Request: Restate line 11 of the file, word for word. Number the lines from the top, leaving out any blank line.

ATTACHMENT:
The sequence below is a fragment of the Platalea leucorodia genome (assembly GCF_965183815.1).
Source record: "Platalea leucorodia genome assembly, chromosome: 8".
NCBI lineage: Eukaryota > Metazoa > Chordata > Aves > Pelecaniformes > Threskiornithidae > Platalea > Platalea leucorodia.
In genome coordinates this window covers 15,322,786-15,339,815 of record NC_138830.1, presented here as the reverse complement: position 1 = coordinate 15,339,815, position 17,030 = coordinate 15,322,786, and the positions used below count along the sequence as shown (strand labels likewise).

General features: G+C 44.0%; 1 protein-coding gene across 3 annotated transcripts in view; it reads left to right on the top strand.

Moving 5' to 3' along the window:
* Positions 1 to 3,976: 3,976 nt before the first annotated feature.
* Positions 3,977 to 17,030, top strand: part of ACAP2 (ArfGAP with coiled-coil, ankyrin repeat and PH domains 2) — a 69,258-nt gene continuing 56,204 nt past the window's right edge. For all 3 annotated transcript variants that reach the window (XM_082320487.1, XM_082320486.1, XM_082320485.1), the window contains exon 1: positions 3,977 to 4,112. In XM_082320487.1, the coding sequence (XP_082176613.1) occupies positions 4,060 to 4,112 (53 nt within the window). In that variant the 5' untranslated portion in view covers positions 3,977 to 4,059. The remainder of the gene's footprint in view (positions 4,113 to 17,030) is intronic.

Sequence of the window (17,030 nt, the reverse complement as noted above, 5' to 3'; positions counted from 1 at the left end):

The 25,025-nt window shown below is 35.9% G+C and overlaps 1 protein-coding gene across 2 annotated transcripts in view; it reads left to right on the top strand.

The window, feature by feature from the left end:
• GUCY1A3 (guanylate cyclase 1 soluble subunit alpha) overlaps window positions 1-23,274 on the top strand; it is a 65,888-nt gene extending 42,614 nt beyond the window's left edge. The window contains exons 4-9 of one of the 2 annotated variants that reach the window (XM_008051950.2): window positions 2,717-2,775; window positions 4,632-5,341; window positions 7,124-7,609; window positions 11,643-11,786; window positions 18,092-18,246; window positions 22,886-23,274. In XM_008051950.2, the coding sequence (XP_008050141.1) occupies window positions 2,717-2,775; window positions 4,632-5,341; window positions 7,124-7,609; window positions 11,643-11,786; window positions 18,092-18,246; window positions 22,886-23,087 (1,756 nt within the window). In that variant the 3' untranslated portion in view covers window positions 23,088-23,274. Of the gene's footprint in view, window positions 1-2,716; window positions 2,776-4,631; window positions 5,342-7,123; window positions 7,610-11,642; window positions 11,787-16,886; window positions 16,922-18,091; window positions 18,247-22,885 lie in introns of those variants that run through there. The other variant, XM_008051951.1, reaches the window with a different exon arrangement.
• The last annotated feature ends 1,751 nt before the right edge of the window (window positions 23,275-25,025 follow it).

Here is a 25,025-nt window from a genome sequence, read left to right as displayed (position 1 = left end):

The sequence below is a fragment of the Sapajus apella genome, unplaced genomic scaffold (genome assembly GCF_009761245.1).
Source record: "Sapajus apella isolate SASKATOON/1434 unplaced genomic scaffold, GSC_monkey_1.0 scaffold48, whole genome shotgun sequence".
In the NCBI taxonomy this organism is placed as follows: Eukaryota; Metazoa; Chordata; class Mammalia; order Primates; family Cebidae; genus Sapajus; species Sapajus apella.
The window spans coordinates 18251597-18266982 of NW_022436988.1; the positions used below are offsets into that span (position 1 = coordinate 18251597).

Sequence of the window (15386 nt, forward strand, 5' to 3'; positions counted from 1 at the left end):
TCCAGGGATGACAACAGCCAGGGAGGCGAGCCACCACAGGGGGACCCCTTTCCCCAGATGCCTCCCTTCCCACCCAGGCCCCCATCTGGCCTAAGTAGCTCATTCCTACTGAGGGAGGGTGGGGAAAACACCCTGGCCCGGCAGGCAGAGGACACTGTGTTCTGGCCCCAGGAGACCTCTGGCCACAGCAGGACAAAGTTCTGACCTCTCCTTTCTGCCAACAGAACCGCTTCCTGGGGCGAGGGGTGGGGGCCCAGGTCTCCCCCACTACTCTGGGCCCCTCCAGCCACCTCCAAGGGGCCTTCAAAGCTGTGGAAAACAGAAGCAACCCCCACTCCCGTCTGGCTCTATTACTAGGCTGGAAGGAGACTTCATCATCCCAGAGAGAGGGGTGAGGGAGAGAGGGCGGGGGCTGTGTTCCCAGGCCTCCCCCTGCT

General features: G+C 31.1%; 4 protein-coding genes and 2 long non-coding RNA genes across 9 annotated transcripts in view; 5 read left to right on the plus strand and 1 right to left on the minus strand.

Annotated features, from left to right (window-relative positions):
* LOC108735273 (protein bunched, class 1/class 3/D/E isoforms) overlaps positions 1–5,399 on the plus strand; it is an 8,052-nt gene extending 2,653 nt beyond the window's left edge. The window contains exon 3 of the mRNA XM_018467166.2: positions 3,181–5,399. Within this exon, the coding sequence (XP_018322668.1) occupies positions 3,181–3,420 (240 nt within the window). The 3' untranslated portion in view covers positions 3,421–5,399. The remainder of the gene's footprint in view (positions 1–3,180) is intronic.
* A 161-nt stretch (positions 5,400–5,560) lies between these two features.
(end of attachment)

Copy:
The window, feature by feature from the left end: